Action on Burma

“Please use your liberty to promote ours”

*Aung San Suu Kyi*


*Join the dots*
Here are just some in reader countries:


Australia Burma Network

Australia Campaign for Burma


Burma Campaign UK


Canadian Friends of Burma

Burma Watch International

Burma Forum Canada


Burma Action Ireland

New Zealand/Aotearoa

New Zealand Council of Trade Unions

United States

US Campaign for Burma


Web campaigners

An extensive list, including groups providing humanitarian support, can be found at


Numerous small local groups do community work, hold public information meetings and gather funds for projects that will help the people of Burma. Why not approach like-minded people to start one of your own? Some of the organizations listed above give tips on starting up and how best to contribute.

Spread the word

  • International media attention harms the regime and reminds people within Burma that they have not been forgotten. Write to your newspaper on Burma issues and remind them that there is no peace in Burma even when things appear ‘normal’ on the outside.

  • Write letters or organize petitions to political representatives and UN Secretary General Ban Ki Moon asking them to press for an arms embargo on Burma at UN level.

  • Humanitarian aid going to Burma through international agencies is severely hampered by the restrictions placed on staff by the military regime. There is a crying need for cross-border aid sent via neighbouring countries directly targeting vulnerable communities in Burma. Political activists in the country also need financial support in order to equip them better to face problems. For example, a cellphone which costs upwards of $2,000 in Burma can be a lifeline to an activist in hiding. Write to your country’s funding agencies to press for this kind of highly effective ‘unconventional’ aid.

Don’t buy it

Let international corporations that invest in Burma know that they have got blood on their hands and you won’t be buying their products. Get an extensive list of such corporations from Burma Campaign UK –

Two oil giants in particular are playing a large part in propping up the regime and there are boycotts against both of them.
The campaign against Total can be found at and inspirational images of protests, including pickets at filling stations, can be viewed at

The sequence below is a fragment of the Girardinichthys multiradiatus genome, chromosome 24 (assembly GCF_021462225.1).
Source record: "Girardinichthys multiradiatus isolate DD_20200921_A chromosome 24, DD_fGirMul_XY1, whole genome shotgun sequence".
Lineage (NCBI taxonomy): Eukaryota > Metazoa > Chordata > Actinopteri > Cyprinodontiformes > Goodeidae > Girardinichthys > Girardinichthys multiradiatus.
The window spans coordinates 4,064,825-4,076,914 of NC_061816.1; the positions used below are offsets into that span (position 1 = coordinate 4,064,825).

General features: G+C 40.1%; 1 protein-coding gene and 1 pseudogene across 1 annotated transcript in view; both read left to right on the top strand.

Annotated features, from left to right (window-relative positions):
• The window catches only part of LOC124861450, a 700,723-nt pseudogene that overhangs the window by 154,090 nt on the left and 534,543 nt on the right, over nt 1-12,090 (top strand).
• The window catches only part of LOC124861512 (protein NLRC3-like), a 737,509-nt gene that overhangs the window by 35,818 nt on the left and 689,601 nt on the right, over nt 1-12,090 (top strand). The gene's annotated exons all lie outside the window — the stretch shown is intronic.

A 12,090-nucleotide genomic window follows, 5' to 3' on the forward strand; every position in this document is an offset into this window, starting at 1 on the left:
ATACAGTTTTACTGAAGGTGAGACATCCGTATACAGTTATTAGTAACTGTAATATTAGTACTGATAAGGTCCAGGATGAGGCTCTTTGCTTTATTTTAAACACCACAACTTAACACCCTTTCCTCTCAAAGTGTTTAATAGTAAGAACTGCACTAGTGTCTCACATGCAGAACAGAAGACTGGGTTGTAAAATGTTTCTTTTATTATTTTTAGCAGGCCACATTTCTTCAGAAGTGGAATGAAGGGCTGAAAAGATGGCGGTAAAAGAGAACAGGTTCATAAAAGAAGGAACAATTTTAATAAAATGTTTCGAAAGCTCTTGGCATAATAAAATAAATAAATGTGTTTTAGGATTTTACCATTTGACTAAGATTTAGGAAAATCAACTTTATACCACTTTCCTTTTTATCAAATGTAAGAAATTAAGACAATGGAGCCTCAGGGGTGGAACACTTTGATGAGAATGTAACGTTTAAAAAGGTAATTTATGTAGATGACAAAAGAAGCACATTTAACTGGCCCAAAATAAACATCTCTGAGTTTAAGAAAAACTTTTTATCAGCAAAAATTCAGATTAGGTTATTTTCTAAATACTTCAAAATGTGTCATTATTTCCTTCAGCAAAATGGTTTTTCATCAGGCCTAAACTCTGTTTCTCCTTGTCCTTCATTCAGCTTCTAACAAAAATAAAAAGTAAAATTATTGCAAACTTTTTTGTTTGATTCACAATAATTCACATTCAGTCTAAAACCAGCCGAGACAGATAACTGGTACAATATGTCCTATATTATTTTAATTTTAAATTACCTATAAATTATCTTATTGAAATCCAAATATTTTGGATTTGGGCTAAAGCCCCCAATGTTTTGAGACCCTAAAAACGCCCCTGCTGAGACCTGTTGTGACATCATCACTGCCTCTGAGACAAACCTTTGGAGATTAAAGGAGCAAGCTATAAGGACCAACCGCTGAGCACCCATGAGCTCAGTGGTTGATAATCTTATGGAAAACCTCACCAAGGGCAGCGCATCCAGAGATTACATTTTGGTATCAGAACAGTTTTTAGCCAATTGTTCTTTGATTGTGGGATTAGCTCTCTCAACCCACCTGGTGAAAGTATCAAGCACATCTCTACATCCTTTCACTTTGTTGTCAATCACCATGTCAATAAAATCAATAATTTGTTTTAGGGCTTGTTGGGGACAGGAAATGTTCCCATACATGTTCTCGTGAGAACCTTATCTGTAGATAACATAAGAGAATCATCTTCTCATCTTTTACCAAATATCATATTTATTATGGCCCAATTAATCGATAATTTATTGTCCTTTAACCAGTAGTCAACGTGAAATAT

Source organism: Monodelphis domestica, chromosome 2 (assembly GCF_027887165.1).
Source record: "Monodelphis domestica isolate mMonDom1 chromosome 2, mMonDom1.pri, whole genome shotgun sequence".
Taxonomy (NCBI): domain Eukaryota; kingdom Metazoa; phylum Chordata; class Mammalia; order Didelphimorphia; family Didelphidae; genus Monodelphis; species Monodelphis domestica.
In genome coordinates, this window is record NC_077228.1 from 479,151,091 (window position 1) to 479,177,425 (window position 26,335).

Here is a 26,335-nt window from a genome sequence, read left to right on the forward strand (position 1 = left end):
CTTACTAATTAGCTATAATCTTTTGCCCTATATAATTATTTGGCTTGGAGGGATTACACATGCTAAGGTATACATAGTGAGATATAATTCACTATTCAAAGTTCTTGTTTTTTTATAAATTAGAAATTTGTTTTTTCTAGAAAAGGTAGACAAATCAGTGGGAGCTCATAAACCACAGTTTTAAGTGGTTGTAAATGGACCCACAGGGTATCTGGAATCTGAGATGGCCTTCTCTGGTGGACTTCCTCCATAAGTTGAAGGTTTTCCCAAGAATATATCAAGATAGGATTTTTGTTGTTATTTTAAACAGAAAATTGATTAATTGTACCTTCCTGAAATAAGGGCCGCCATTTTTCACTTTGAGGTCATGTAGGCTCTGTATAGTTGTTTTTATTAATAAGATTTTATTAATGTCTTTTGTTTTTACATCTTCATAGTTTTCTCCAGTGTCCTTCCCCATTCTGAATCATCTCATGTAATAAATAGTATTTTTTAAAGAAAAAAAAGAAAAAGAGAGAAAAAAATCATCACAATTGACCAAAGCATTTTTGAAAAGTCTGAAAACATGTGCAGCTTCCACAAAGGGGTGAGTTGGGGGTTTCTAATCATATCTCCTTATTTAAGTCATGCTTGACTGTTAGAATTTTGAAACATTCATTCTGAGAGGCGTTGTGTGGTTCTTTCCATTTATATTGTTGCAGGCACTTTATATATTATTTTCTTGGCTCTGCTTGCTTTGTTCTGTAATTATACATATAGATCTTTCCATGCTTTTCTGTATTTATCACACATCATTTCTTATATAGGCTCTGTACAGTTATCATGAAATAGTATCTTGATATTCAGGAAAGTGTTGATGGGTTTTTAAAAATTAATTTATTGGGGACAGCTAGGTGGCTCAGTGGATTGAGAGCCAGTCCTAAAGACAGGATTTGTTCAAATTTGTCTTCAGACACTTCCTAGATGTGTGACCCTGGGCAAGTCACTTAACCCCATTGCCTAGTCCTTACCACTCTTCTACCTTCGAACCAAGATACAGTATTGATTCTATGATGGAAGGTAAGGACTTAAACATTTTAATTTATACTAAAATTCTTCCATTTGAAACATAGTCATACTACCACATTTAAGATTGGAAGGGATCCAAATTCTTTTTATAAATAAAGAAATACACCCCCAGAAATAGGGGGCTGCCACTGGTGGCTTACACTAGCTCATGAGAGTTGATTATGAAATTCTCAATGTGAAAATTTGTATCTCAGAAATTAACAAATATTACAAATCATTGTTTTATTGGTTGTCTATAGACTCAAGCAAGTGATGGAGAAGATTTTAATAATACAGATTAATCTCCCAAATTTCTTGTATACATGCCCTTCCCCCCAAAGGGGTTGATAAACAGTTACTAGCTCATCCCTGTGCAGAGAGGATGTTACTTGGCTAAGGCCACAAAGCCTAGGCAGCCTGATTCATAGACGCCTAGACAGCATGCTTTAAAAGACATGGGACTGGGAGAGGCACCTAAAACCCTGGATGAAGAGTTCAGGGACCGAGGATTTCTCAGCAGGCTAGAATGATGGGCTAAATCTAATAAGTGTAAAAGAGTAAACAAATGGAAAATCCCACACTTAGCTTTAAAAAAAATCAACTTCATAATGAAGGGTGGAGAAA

The Chevron boycott is at

TOTALitarian OIL

Olympic switch-off

There’s little doubt that China’s support for Burma’s generals – as investor, weapons supplier and diplomatic protector – is crucial for their survival. Burma’s 88 Generation Students’ group of political activists has called for a boycott of the Olympics in China which are due to start on 8 August – the 20th anniversary of a major massacre of democracy protestors in Burma.
For details visit

This is not a game.

Get the knowledge

Follow developments in Burma via these exhaustive web resources:

BurmaNet News
Daily news articles gathered from the world’s media.

Online Burma Library
Lives up to its name by providing over 15,000 reference documents – including facsimiles of propagandist state news media.

The Irrawaddy ( and Mizzima News ( With content provided by Burmese journalists (mainly in exile), these offer analysis and news.

“I think by now I have made it fairly clear that I am not very happy with the word ‘hope’. I don’t believe in people just hoping. We work for what we want. I always say that one has no right to hope without endeavour, so we work to try and bring about the situation that is necessary for the country, and we are confident that we will get to the negotiation table at one time or another. This is the way all such situations pan out – even with the most truculent dictator.”

*Aung San Suu Kyi*

New Internationalist issue 411 magazine cover This article is from the May 2008 issue of New Internationalist.
You can access the entire archive of over 500 issues with a digital subscription. Get a free trial »

Subscribe   Ethical Shop